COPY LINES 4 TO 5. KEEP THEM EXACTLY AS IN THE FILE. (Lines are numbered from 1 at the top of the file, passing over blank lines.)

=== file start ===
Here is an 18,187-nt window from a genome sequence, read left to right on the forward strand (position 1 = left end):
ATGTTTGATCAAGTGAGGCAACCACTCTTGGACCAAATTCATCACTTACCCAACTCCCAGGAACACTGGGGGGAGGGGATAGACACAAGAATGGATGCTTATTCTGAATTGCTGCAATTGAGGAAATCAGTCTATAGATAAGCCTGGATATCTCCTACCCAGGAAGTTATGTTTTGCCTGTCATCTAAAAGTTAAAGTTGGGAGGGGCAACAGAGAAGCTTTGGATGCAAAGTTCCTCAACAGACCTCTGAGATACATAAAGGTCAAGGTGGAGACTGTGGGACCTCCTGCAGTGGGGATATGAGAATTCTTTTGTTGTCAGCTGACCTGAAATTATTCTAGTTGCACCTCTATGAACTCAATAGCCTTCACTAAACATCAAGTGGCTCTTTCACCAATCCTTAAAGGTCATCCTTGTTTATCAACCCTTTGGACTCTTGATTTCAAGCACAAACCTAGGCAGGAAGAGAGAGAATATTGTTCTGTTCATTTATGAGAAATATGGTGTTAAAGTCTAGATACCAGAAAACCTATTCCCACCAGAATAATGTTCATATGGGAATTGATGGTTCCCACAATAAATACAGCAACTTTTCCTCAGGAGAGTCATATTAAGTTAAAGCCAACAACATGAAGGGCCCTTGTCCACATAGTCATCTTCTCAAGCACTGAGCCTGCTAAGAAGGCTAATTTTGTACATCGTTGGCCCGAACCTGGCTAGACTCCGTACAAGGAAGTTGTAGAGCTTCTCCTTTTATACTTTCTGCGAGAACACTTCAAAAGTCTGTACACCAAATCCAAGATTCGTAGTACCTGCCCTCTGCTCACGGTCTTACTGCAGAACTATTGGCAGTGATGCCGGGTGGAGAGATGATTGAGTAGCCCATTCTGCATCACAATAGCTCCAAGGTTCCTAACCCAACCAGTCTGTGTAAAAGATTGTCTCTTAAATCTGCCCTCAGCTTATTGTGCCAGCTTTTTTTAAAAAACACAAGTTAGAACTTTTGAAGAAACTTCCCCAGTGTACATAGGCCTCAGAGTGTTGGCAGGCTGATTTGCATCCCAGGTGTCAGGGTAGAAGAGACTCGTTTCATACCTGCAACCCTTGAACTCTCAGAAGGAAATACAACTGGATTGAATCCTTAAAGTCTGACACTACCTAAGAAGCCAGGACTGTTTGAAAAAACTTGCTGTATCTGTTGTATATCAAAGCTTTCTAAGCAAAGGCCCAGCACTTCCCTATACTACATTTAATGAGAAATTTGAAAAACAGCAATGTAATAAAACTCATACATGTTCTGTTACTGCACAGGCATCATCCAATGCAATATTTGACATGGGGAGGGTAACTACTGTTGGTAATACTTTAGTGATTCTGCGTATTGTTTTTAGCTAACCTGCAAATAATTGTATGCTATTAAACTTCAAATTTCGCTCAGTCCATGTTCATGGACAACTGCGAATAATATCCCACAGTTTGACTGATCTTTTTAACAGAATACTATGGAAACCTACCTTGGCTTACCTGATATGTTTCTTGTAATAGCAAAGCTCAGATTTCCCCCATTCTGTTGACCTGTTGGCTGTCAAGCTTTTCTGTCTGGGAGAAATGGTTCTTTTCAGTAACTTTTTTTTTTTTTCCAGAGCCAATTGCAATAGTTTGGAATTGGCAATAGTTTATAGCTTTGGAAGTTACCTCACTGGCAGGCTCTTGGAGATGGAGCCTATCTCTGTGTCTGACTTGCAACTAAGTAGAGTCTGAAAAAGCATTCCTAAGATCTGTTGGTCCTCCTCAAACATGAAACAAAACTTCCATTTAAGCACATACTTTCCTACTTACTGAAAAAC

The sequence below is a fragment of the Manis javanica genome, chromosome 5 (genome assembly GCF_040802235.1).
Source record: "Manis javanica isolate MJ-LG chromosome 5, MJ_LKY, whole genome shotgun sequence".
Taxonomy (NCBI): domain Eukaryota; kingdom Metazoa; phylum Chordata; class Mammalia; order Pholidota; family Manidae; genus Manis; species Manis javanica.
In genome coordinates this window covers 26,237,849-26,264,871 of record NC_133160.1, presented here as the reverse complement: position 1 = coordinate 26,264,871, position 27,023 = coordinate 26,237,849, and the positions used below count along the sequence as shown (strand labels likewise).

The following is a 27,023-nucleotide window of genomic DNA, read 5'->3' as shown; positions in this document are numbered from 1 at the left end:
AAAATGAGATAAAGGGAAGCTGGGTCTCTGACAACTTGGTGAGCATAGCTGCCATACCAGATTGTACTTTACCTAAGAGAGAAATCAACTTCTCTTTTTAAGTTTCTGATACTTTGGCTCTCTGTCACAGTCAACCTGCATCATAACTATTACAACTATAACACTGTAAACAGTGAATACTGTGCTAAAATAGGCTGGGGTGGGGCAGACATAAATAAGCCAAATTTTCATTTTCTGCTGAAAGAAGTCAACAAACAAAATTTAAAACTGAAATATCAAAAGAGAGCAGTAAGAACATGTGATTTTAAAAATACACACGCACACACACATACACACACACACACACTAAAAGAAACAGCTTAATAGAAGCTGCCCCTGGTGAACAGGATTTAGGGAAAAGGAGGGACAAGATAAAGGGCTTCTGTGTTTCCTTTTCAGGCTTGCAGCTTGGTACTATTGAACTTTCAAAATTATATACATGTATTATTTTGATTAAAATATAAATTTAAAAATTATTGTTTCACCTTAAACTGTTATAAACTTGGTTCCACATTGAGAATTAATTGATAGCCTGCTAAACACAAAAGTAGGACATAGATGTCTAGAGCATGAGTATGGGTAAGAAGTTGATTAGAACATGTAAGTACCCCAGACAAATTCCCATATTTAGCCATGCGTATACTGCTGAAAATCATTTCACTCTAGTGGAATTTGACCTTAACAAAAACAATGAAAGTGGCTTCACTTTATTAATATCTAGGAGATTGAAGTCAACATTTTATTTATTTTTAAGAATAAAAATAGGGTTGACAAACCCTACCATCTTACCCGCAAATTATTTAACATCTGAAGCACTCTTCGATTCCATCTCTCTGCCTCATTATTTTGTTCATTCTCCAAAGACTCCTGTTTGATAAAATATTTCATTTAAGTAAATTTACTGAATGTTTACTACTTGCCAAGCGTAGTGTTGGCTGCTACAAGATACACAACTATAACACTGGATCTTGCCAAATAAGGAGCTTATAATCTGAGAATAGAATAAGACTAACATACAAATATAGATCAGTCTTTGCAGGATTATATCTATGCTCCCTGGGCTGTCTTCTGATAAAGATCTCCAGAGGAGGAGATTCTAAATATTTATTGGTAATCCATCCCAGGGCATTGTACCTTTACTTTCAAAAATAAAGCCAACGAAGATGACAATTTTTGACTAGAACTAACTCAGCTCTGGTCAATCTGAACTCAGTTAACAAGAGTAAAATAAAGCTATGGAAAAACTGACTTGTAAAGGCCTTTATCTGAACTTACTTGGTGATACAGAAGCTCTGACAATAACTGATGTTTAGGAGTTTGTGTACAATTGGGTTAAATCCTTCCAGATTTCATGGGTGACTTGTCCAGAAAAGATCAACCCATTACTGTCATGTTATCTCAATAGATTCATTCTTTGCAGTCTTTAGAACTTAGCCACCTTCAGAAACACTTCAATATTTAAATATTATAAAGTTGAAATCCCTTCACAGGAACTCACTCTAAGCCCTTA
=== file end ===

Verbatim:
Source record: "Manis javanica isolate MJ-LG chromosome 5, MJ_LKY, whole genome shotgun sequence".
Taxonomy (NCBI): domain Eukaryota; kingdom Metazoa; phylum Chordata; class Mammalia; order Pholidota; family Manidae; genus Manis; species Manis javanica.